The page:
[Paleopsych] Live Science: Link Between Dancing Ability and Mating Quality
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Thu Jan 12 18:48:18 UTC 2006
Science: Link Between Dancing Ability and Mating Quality
Symmetrical People Make Better Dancers
By Ker Than
posted: 21 December 2005
[Joel Garreau's new book, _Radical Evolution: The Promise and Peril of
Enhancing Our Minds, Our Bodies--and What It Means to be Human_ (NY: Doubleday,
2005) has just arrived. I am signed up to review it for _The Journal of
Evolution and Technology_ and commenced reading it at once. Accordingly, I have
stopped grabbing articles to forward until I have written my review *and* have
caught up on my reading, this last going on for how many ever weeks it takes. I
have a backlog of articles to send and will exhaust them by the end of the
year. After that, I have a big batch of journal articles I downloaded on my
annual visit to the University of Virginia and will dole our conversions from
PDF to TXT at the rate of one a day. I'll also participate in discussions and
do up and occasional meme. But you'll be on your own in analyzing the news. I
hope I have given you some of the tools to do so.]
Many people are attracted to hot dancers, and a new study suggests part of the
reason is because their bodies are more symmetrical than those of the less
The researchers found that men judged to be better dancers tended to have a
higher degree of body symmetry, a factor that has been linked to overall
attractiveness and health in other research .
The new study involved 183 Jamaican teenagers, ranging between 14-19 years old,
who danced while their movements were captured using motion-capture cameras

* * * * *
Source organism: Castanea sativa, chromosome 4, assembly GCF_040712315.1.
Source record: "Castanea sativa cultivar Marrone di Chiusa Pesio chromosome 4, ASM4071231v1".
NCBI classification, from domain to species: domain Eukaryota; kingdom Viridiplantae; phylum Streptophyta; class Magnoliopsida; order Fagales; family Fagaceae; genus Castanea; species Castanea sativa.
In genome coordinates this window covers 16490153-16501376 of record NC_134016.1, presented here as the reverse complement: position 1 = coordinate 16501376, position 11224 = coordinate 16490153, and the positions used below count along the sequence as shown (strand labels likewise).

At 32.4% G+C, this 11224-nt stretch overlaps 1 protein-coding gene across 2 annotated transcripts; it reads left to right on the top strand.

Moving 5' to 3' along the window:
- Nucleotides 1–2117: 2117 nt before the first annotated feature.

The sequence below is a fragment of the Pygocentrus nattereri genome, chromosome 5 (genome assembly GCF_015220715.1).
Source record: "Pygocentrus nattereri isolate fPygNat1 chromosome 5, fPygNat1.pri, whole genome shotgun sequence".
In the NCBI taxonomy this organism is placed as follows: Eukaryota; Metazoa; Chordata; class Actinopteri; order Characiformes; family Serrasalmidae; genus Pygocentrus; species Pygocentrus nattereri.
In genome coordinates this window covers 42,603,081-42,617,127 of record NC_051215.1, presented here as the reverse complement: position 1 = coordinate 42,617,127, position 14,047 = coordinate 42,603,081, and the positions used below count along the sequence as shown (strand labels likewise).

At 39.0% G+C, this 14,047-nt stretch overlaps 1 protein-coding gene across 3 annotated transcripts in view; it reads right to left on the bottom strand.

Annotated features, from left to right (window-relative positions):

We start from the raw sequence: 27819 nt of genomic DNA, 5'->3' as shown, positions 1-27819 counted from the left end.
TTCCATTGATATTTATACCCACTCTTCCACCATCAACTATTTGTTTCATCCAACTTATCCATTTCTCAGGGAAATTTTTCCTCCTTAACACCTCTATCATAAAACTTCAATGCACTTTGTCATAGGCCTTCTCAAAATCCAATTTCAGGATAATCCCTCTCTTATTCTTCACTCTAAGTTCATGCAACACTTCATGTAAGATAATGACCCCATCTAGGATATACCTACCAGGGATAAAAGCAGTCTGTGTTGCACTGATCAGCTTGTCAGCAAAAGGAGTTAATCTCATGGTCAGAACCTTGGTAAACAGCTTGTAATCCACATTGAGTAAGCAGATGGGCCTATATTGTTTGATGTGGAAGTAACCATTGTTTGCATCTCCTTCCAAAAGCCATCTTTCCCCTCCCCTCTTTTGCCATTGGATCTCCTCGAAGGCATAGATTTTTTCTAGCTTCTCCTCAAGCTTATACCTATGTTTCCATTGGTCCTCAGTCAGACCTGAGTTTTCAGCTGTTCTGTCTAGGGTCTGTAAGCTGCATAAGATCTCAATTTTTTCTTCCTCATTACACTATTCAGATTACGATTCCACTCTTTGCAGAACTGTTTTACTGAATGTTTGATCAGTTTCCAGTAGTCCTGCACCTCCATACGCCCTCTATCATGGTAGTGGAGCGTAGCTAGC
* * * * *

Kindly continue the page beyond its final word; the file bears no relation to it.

similar to those used in video games and movies to give computer-generated
characters fluid movements.
Women watching the recordings preferred the dances of men who were more
symmetrical, while men were more impressed by the dances of more symmetric
Women are pickier
Interestingly, the male preference for symmetric females was not as strong as
that of the female preference for symmetric males. This seems to confirm the
theory that women are pickier when selecting a mate, since they bear most of
the burden of raising a child, the researchers say.
According to the researchers, their study is the first of its type.
Regular videotape or film can't separate the dance from what the people look
like, said study member Lee Cronk, an anthropologist at Rutgers University in
New Jersey. "With motion capture, we can do that and get just pure dance
All of us have asymmetries in our bodies. The index finger on one hand might be
longer than the other, for example, or the left foot may be slightly larger
than the right. Researchers call these fluctuating asymmetries, or FA.
According to one hypothesis, FA is an indicator of an individual's ability to
cope with the stresses and pressures associated with body development.
"As you're developing, all sorts of things come at you, like diseases and
injury," Cronk told LiveScience. "If you're able to develop symmetry despite
all of that, then that would indicate to others that you have what it takes to
make a go of it in that environment."
A high degree of body symmetry serves as a subtle advertisement of genetic
quality and health, the thinking goes.
While most people don't go around measuring and comparing body parts of
potential mates, it's thought that we pick up on these cues subconsciously. The
idea that there is an association between body symmetry and health comes from
various animal and human studies. Peahens and barn swallows prefer males with
more symmetrical tails. One study found that women experience more orgasms
during sex with male partners whose features are more symmetrical, regardless
of the level of romantic attachment or the sexual experience of the guy.
What's any of this got to do with dancing?
The researchers speculate that higher body symmetry might also indicate better
neuromuscular coordination. This may influence dance ability since attractive
dances can be more rhythmic and more difficult to perform.
The study, led by William Brown of Rutgers, was detailed in the Dec. 22 issue
of the journal Nature.
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